Beginning Oct. 1, winter tires or chains are required on most major highways in B.C. — including the Malahat until April 30. The B.C. Ministry of Transportation is reminding drivers that not having them on designated highways can result in fines of $109.
Truckers will face higher fines for not carrying chains this year. Commercial drivers will be fined $196 for not carrying chains when and where required, and $598 for not installing chains during mandatory chain-ups.
During previous winters drivers faced a base-level fine of $121 for not carrying chains or not installing them when required to do so. The new fines went into effect Oct. 1.
B.C. cities, municipalities and private roads, such as ski hills, may have their own bylaws or rules around the use of winter tires, chains or traction devices that may differ from provincial highway regulations.
WHY SOME ROUTES DO NOT REQUIRE WINTER TIRES
B.C. cities, municipalities and private roads (such as ski hills) may have their own bylaws or rules around the use of winter tires, chains or traction devices that may differ from provincial highway regulations.
DRIVING IN THE LOWER MAINLAND AND SOUTHEASTERN VANCOUVER ISLAND
Due to a more temperate winter climate in the Lower Mainland and southeastern Vancouver Island, drivers are not required to use winter tires in many areas along the coast. See the South Coast Map for places where winter tires are needed, like the Malahat. Remember, you are responsible for equipping your vehicle properly for the conditions you are driving in. Many drivers choose to use M+S tires year-round.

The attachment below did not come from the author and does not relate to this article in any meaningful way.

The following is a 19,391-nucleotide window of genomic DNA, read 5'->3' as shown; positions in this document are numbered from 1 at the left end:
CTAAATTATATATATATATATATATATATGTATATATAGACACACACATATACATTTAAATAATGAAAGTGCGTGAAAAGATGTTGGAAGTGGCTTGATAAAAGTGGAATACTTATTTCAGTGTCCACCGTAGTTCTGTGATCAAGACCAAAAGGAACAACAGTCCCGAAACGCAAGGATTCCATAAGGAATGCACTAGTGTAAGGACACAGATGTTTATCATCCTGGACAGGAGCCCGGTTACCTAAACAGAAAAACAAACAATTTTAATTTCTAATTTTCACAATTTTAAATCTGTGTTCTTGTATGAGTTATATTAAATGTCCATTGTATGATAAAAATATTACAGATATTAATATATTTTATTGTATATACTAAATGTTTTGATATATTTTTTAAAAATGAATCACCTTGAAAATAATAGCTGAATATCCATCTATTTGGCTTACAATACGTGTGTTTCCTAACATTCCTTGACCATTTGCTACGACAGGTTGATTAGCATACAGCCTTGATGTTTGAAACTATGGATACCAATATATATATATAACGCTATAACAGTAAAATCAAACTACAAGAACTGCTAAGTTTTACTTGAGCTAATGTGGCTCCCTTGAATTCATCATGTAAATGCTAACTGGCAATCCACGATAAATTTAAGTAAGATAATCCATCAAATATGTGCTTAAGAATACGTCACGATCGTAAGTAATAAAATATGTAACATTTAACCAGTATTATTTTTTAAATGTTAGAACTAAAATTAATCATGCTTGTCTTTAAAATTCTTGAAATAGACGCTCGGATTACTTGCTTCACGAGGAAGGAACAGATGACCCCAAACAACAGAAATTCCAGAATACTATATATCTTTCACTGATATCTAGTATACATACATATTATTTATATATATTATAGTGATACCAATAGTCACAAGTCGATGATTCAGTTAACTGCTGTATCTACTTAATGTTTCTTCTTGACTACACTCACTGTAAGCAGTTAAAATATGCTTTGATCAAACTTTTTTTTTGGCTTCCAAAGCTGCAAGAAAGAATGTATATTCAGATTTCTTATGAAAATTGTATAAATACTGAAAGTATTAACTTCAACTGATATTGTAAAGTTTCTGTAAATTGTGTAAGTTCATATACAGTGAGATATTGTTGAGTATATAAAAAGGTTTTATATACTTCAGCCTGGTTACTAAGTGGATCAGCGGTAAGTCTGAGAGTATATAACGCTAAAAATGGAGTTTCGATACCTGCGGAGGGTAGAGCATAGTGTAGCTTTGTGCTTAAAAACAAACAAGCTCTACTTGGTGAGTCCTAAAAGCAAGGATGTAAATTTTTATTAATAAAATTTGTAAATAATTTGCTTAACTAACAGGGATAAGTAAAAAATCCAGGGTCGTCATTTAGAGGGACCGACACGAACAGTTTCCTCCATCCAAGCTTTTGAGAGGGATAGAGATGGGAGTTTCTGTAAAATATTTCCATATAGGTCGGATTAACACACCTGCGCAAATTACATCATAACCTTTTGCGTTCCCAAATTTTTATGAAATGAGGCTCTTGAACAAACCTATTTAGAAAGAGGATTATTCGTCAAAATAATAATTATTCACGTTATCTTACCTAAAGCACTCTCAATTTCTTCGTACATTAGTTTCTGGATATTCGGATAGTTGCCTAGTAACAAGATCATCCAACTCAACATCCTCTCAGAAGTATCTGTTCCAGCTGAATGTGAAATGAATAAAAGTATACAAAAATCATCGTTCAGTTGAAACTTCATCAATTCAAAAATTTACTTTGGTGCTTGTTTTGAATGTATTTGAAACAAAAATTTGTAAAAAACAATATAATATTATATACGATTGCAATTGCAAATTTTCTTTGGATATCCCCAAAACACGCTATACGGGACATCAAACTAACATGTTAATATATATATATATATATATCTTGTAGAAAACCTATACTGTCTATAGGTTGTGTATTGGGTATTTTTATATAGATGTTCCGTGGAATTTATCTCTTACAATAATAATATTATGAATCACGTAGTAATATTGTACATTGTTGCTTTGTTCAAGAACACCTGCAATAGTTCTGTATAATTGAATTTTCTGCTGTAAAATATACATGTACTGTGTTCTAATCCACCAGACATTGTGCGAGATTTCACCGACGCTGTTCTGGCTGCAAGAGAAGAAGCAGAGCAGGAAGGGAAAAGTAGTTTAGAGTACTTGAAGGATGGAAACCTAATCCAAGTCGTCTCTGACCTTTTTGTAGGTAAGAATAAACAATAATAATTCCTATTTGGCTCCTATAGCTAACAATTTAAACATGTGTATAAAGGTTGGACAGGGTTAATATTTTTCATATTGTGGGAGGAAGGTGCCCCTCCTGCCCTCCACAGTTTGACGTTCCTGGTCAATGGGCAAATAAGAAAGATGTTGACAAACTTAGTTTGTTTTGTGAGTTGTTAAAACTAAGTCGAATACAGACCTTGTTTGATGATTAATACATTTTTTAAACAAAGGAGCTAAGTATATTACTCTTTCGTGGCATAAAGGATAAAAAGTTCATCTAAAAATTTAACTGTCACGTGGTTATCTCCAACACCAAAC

A legal winter tire – on a standard passenger vehicle or a four-wheel/all-wheel vehicle – must have at least 3.5 mm of tread depth.
A winter tire must be labelled with either of the following:
- The letters “M” and “S”, the minimum legal requirement (mud + snow/all season tires)
- The 3-peaked mountain/snowflake symbol (some manufacturers label with both the mountain snowflake and the M+S symbol)
Drivers can check out the designated winter tire and chain routes online with Drive BC.
While the best way to stay safe in extreme weather conditions is to avoid driving, the Ministry notes that there are a number of things drivers can do. Aside from being “winter ready,” drivers should ensure that they have a properly stocked emergency kit. Further, drivers and passengers should have extra clothing available to wear that will be appropriate to wear outside of the vehicle during extreme weather.
It also suggests a number of ways that drivers can stay seen on dark nights.
- Daytime running lights are dimmer than the light offered by turning your lights on manually.
- Make sure to turn your vehicle lights all the way on.
- Tail lights do not turn on with your daytime running lights.
- Tail lights are an important part of being seen from behind, especially in winter when days are shorter and rain, fog, and grey days are common.
- The visual cue of the interior dash lights being on does not indicate that your headlights and tail lights are operating.
DriveBC provides up to date highway conditions and weather forecasts for travellers.